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Women's unique risk factors for stroke

Bryn Mawr Hospital May 6, 2015 General Wellness

women's stroke riskIf you looked strictly at statistics, it might appear that stroke is a greater risk for men than it is for women. After all, more men are affected by stroke every year than women. But look more closely and you’ll find that, although more men are having strokes, more women are dying from them.

“Stroke is a very serious health risk for women. It’s the third-leading cause of death for women, behind heart disease and cancer,” explains Arie Hallowell, nurse manager of the Neuro-Cardiac ICU (NCICU) at Bryn Mawr Hospital. “Although stroke is still very serious and a major cause of disability, it’s only the fifth-leading cause of death among men.”

Though men and women share a number of similar stroke risk factors, Hallowell explores some stroke risk factors that are unique to women below.

Migraine with aura

Migraines, which occur more commonly in women, have long been suspected to be a risk factor for stroke. But in a 2013 study, researchers found that migraines with aura—defined as migraines that are accompanied by visual symptoms like seeing zigzag patterns, flashing lights, or blind spots—are considered as significant a risk factor as high blood pressure, obesity, and smoking.

If you notice visual symptoms like these during your migraines, alert your physician at your next appointment.

Use of oral contraceptives

The use of oral contraceptives can be common in young women who aren’t planning to become pregnant, and some of whom might brush off its role in increasing their stroke risk.

“When women are young, they assume stroke can’t or isn’t going to happen to them,” says Hallowell. “The reality is that even the health care decisions you make at a young age can impact your health later on.”

Women who take a low-dose estrogen birth control pill, especially for an extended period of time, may be twice as likely to suffer a stroke than women who don’t.

Talk to your OB/GYN about other birth control options if you’re concerned about your stroke risk.

History of pre-eclampsia/eclampsia

In 2014, for the first time ever, the American Heart Association and American Stroke Association issued official guidelines for the prevention of stroke in women that declared pre-eclampsia a significant risk factor for stroke and heart disease. In fact, women who experience pre-eclampsia during pregnancy may have a 60 percent greater chance for stroke later in life.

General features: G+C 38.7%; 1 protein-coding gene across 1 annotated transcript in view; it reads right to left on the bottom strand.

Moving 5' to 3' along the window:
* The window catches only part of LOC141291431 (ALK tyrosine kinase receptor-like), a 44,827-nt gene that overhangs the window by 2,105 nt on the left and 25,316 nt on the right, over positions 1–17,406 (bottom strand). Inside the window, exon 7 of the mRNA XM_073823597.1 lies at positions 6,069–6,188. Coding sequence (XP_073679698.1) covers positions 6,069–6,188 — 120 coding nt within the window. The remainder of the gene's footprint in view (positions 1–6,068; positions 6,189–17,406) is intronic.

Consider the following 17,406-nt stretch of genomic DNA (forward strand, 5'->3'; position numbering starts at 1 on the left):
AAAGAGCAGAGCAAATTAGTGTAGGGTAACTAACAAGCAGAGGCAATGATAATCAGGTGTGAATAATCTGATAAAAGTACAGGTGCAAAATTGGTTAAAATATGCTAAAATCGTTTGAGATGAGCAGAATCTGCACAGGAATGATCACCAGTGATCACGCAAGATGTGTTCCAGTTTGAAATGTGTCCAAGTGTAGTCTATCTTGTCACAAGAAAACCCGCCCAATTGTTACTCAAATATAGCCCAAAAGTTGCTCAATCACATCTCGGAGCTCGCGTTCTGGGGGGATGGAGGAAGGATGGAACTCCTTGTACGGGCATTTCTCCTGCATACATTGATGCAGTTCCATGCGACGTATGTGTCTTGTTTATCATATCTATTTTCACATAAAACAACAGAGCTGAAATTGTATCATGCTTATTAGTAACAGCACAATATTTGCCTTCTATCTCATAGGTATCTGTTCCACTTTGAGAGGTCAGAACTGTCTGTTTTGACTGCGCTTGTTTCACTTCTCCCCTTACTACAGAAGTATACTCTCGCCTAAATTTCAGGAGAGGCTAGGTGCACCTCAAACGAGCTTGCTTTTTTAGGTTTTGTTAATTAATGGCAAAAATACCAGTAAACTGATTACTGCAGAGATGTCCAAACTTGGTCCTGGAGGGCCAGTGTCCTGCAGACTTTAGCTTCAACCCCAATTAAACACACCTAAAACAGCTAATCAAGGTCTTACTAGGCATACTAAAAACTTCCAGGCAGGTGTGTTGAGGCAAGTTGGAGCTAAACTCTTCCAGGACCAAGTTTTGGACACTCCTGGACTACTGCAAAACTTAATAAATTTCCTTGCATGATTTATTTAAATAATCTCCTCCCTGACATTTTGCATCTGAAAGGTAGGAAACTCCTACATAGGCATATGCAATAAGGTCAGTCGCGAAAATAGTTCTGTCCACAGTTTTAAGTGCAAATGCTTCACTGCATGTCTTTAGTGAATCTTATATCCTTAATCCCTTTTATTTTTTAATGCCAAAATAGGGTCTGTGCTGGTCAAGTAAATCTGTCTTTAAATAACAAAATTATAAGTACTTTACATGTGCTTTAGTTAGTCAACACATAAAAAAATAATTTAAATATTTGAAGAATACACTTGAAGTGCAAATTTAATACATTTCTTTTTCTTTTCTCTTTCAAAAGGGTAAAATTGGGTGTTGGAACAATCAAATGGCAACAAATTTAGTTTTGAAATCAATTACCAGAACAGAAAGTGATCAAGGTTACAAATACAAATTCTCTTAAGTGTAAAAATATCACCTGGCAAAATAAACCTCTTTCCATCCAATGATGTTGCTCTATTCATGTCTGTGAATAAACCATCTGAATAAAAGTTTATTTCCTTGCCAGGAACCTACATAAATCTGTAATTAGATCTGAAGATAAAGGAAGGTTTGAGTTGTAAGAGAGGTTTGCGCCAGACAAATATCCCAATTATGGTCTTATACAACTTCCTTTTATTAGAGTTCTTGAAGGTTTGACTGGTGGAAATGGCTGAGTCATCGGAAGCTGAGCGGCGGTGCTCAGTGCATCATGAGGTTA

If you’re pregnant and experiencing symptoms like headaches, nausea, aches and pains, and changes in vision, alert your OB/GYN.

If you have a history of pre-eclampsia, ensure your OB/GYN and primary care physician are aware, and discuss how it might impact your stroke risk.

Menopause & Hormone replacement therapy

Hormone replacement therapy (HRT) is a common treatment option for women who are dealing with unpleasant symptoms of menopause like hot flashes, night sweats, and mood swings. However, it can also come with an increased stroke risk. Before pursuing HRT, talk to your OB/GYN or primary care physician about your health history and other stroke risk factors like blood pressure, history of smoking, and obesity. Learn more about whether hormone replacement therapy is right for you.

Atrial fibrillation

Atrial fibrillation, more commonly understood as a rapid heartbeat that contributes to poor blood flow, has been linked to stroke risk in both men and women. However, women have a significantly higher risk of atrial fibrillation-related stroke than their male counterparts.

“If you have atrial fibrillation, talk to your cardiologist about the use of blood thinners and your stroke risk,” says Hallowell.

The most important way to prevent stroke is understanding your risk factors and symptoms. If you have questions about your stroke risk, talk to your physician.

The Main Line Health Stroke Program provides a comprehensive continuum of high-quality stroke care that includes community education, assessment and stroke-prevention efforts, early identification and acute-treatment strategies, rehabilitation and secondary-stroke prevention efforts.